A Forrester study says that customers want to feel special. They want to have rewards and special discounts that they can’t get from other programs or that other customers from different tiers might not have access to. 59% of online US adults want an experience like this in addition to just saving money in their online purchases.

Customers are looking for a unique experience that will keep them feeling valued in order to continue using the loyalty programs available to them. Ultimately companies should not lose sight of innovation or get too comfortable. In the digital age, utilizing mobile apps is great, but getting an increase in the mobile app usage by customers is even better. Each company also needs to understand what their customers are looking for. A restaurant selling burgers that uses a food rewards app can’t expect the same level of usage that maybe a white label app like Starbucks has. Setting real expectations and examining the data will allow companies to make more informed decisions around what is driving the usage of customers. The other half of the battle is understanding how to actually attract new customers and being able to retain them in the long run. There will always be new competitors, so innovation has to be a continuous task.

What are some of your favorite mobile apps to earn rewards. What about these apps keep you using them time and time again? What would be a dealbreaker for you that would prompt you to seek a new company’s app to get similar benefits?

12 comments

  1. Great post! I am definitely guilty of signing up for Blue Apron just to get the first week of meals free, then canceling the service as soon as I received them. Similarly with HelloFresh, I took advantage of the promotions before canceling the service when it became full price. And now I have their recipe cards to recreate the meals at a cheaper price from a traditional grocery store. One rewards program which has recently gotten on my nerves is WestJet Airlines (a Canadian airline for those of you who don’t know it). I booked a flight home to Toronto and chose the economy fare, but their rewards program will not recognize this to reward the customer points. In order to collect points to be used on future flights I would have had to pay an additional ~$30 fee. For me this was not worth it and I would prefer to save the cash now than collect points – if other airlines have similar fares to the same destinations and offer points without an additional fee I would gladly switch to their service.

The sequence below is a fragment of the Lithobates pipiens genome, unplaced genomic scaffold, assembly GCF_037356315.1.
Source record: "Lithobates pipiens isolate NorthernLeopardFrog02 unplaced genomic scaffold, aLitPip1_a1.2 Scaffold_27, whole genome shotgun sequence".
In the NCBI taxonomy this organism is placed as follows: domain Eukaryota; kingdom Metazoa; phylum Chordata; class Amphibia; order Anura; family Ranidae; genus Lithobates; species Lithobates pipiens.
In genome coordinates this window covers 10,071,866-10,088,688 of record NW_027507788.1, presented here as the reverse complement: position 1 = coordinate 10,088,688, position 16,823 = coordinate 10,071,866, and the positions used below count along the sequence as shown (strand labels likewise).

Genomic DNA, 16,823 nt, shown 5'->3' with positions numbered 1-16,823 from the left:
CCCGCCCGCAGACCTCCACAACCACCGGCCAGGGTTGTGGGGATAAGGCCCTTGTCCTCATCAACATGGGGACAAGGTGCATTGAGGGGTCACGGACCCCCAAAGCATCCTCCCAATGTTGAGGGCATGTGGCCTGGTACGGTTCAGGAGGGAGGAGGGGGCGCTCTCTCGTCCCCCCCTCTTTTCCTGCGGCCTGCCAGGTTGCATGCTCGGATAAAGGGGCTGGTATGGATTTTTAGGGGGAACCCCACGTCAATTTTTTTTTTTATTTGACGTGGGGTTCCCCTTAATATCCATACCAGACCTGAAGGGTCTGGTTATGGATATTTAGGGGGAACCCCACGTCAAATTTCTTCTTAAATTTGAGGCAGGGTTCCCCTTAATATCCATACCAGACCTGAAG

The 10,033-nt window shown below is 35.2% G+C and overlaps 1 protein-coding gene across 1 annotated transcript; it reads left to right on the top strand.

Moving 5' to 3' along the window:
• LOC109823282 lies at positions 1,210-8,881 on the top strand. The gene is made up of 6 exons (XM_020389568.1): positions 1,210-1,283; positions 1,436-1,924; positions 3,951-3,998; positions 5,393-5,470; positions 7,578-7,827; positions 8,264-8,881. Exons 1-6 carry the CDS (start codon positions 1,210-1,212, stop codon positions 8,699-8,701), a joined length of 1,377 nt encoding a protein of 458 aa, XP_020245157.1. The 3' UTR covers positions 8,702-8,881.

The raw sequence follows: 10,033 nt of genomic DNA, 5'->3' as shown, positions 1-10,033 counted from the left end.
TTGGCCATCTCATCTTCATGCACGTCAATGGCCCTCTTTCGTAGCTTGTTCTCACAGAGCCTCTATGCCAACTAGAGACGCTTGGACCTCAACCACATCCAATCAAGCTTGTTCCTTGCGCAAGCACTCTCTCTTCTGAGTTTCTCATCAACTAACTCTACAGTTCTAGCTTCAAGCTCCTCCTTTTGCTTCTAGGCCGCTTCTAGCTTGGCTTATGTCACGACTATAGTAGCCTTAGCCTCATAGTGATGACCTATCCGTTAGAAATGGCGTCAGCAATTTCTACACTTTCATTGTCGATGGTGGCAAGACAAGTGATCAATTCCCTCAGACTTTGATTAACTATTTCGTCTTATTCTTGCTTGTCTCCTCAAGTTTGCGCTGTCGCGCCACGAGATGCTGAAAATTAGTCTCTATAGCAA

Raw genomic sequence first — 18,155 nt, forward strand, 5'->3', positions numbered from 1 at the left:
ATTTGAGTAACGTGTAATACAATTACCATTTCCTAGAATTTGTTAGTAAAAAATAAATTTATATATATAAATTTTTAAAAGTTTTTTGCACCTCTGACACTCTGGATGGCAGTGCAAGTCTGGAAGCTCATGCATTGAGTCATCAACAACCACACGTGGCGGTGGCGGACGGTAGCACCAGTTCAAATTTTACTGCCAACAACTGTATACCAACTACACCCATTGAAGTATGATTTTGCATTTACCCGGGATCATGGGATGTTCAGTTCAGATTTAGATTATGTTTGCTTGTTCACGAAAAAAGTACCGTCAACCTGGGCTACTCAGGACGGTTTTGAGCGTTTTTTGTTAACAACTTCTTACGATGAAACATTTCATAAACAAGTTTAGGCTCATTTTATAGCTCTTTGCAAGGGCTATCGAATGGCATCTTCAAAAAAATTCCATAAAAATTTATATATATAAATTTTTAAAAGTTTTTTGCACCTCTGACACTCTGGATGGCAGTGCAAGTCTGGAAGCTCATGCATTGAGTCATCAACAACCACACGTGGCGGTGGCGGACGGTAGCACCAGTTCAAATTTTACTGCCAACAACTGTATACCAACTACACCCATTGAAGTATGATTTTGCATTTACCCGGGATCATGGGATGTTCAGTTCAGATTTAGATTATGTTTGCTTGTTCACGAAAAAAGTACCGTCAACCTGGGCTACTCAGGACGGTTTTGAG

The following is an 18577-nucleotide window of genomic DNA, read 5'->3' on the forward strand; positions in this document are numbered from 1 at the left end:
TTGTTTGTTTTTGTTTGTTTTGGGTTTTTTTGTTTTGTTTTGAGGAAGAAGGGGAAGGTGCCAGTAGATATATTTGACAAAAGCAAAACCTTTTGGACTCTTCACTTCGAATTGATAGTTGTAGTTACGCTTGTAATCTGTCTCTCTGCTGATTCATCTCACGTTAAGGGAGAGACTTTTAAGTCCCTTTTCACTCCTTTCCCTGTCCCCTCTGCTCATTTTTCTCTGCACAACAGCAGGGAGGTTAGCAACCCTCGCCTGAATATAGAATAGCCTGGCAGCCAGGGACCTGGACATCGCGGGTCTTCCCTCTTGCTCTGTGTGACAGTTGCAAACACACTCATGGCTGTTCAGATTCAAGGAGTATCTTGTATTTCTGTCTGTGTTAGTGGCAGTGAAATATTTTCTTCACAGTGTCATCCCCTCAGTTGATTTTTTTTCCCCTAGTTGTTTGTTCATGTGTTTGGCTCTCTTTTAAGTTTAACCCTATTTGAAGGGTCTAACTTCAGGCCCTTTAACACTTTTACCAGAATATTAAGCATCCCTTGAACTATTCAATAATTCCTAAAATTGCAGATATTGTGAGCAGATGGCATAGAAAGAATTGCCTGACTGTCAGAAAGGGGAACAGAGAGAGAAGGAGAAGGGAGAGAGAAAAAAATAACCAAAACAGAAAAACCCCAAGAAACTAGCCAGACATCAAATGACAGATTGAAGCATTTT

2. dilillomelissa · · Reply

    Thanks for the interesting topic! Rewards are something that affect us all in the digital age. I know a lot of people that play the “point” game. I definitely try to make the most of my credit card points to get as many free flights as possible. I’ve done a lot of opening and closing of credit cards to get some of the good deals. I also have been using the LettuceEntertain You app for years. This is a chain of restaurants that gives you points anytime you dine with them in addition to a free $15 for your birthday. This is one of my most beneficial apps. I can’t tell you how many times I get $20-$50 worth of points to use towards my meals. I also use the Open Table app religiously. You can get up to $100 in dining or $50 in Amazon gift cards. I use Open Table everytime I book a reservation and usually earn 100 points each time. I like apps that are easy to use and get me points for things I’m doing anyways. If there is too much effort involved, I honestly won’t spend extra time using them. I also won’t use an app for a one time benefit. If I have to go out of my way to get one free Jamba Juice for instance, I’d rather not be bothered. Any apps that will clutter my phone are a no-go for me. It has to be a service I use regularly.